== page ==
Seventy-three years ago on March 3, 1945, the Battle for Manila ended with the city in ruin. By that time the battle started on February 3, majority of the bridges over Pasig River had been destroyed by the Japanese in anticipation of the Americans advancing into the city.
During the month-long battle between February 3 and March 3, 1945, Manila was completely destroyed. All that remained by the end were heaps of smouldering rubble. The charred bodies half-buried in the ruins bore terrible witness to a massacre beyond the nightmare of any Manileño. An estimated 100,000 Manileño had been killed. The Battle for Manila occupies a unique place in the history of the Pacific War. It was the only occasion on which American and Japanese forces fought each other in a city and it was the largest battle of its kind yet fought by either the American or the Japanese armies. The destruction of Manila was on the same scale as the destruction of Warsaw (Aug. 1-Oct. 2, 1944), and smaller only than the battles of Berlin (Apr. 20-May 2, 1945) and Stalingrad (Sept. 13, 1942 – Feb. 2, 1943).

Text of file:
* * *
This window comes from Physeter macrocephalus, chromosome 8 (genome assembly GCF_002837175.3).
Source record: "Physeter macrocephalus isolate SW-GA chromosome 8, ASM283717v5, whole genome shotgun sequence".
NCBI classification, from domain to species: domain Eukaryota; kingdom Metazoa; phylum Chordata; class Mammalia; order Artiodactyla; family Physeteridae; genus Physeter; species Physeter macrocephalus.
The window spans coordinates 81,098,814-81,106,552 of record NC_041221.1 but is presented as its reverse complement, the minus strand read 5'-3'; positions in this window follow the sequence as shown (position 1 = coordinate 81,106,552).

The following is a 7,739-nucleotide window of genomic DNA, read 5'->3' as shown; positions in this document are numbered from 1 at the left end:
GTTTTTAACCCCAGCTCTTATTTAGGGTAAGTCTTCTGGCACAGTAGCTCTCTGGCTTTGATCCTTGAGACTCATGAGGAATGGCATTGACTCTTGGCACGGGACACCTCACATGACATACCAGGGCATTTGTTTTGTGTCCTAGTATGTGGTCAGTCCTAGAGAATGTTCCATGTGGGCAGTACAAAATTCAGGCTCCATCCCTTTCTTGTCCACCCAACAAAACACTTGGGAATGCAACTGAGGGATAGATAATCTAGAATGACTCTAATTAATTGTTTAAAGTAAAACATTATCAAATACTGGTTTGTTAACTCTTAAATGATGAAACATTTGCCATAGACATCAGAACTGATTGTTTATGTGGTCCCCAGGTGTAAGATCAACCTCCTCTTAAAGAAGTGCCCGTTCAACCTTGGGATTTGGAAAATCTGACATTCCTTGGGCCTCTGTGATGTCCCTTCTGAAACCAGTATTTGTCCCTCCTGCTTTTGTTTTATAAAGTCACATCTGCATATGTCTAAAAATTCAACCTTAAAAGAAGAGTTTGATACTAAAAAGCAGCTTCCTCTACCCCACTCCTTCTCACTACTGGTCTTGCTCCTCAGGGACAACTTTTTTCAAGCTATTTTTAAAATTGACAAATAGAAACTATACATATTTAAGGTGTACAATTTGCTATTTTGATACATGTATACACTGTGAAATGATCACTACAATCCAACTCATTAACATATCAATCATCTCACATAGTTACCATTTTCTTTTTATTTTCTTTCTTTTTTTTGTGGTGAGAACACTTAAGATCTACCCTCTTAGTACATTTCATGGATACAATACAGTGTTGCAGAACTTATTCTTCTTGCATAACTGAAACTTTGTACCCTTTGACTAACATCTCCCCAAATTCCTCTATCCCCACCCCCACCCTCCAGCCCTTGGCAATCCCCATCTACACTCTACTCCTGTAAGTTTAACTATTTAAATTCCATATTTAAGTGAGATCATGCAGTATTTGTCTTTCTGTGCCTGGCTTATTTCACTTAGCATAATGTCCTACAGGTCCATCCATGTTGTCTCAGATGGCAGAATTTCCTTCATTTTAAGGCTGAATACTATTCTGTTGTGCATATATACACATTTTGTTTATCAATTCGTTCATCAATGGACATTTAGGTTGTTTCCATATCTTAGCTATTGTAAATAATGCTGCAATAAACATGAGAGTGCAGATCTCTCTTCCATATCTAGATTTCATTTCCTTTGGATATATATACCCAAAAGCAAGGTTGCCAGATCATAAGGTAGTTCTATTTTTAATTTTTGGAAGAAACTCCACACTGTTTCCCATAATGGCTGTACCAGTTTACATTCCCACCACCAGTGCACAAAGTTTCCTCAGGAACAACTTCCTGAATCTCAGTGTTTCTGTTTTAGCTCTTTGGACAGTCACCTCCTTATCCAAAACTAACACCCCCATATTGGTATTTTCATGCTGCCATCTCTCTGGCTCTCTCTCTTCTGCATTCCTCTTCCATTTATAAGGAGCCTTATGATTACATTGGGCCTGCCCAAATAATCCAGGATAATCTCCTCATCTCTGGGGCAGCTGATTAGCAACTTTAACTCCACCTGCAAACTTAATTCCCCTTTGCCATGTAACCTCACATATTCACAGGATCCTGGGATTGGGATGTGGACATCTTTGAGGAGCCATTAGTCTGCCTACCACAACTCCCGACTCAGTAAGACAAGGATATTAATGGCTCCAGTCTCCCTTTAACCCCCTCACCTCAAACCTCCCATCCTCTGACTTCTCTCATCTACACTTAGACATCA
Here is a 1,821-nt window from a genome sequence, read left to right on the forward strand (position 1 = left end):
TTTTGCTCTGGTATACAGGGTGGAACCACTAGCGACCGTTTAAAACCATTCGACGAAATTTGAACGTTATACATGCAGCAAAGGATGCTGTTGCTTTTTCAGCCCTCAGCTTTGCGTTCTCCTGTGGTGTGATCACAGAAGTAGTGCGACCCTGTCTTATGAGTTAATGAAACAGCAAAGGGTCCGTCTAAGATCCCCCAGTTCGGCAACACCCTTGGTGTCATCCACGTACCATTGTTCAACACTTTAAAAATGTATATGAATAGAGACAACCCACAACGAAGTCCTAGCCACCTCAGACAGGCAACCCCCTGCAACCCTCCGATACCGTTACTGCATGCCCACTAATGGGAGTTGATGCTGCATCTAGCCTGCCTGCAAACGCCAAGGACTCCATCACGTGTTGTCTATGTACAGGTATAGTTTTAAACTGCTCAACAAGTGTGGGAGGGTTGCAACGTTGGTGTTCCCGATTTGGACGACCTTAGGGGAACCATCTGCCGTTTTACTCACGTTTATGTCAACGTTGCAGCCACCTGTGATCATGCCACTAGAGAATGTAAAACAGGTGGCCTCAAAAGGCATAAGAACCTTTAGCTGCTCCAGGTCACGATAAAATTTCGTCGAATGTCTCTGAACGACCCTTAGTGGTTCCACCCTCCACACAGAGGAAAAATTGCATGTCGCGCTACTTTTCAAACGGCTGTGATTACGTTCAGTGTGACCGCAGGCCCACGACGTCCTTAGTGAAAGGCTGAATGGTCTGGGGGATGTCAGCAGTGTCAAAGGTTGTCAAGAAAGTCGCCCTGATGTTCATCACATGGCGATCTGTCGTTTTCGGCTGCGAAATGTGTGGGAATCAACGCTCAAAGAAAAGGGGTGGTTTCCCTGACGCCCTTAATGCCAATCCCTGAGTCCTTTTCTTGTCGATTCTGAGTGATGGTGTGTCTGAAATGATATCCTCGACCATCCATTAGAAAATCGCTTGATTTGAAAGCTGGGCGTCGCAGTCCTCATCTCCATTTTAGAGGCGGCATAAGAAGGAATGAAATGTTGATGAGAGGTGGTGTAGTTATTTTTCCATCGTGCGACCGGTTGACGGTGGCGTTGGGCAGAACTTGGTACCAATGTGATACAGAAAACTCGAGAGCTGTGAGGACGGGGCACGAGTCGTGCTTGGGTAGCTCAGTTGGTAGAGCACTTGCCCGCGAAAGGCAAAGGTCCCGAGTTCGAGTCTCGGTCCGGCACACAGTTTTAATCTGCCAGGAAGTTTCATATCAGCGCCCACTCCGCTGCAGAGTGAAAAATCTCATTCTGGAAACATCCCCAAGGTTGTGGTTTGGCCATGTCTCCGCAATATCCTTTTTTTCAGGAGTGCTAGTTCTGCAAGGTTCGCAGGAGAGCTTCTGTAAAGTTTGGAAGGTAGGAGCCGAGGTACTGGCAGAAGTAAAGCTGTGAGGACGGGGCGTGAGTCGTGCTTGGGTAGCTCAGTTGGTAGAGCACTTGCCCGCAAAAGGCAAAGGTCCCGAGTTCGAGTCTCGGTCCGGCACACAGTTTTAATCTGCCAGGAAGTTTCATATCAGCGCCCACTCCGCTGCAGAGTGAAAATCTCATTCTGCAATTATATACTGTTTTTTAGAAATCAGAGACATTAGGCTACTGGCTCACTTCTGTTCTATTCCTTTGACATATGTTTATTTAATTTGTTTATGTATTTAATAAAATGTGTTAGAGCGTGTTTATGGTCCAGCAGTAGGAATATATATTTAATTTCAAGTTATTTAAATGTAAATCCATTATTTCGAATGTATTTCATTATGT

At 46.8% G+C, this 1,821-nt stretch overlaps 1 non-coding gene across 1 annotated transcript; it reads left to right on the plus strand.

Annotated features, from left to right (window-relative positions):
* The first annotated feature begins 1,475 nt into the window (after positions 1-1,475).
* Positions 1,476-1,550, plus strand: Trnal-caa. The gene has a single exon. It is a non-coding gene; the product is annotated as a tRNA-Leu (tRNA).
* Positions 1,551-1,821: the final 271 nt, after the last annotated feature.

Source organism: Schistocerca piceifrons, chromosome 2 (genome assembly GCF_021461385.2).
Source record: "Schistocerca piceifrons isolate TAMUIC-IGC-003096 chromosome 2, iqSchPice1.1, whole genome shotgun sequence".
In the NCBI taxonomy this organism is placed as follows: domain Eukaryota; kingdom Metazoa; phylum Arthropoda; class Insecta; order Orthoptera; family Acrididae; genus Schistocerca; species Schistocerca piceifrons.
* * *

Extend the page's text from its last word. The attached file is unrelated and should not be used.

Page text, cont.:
The Japanese Fourteenth Army commander, General Tomoyuki Yamashita, had ordered withdrawal from the city, but he could not control other commands, notably the Japanese Navy, which decided to defend the city with more than 16,000 ill-trained fighters.
When the American troops moved in, the Japanese fought back and the civilians fled their homes. So it went in one section of the city after another as the battle raged through Manila. Many citizens ran blindly into the line of fire and were hit by shrapnel or bullets. Others were deliberately mowed down by vindictive Japanese soldiers.
In the two weeks after the liberation of Santo Tomas, the Americans fought the Japanese street by street, building by building. They drove the Japanese out of Malacañang Palace, fought them at the Manila Hotel and in downtown business districts. The business district was dust and cinders, and the smell of rotting flesh permeated the streets. The Malate and Ermita districts, where the Japanese had set up barriers, were hard hit – they torched buildings as they retreated. As they destroyed local infrastructure, Japanese troops left whole neighborhoods without water, food, or housing. Sometimes the fighting was floor to floor. For a time, U.S. troops held the main floor of the Manila Hotel but the Japanese launched sniper fire from the upper floors. After taking over Manila Hotel, the U.S. troops fought their way to retake City Hall and the Post Office simultaneously before they advanced into Intramuros.
In early February, about 4,000 residents of Intramuros were taken hostage by the Japanese. The men were locked up in Fort Santiago; the women and children were herded into two churches. They had practically no water, and the food they brought with them was soon exhausted.